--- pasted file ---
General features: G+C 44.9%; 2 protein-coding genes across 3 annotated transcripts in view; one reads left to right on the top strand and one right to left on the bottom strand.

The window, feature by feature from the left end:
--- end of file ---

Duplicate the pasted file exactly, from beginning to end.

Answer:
General features: G+C 44.9%; 2 protein-coding genes across 3 annotated transcripts in view; one reads left to right on the top strand and one right to left on the bottom strand.

The window, feature by feature from the left end: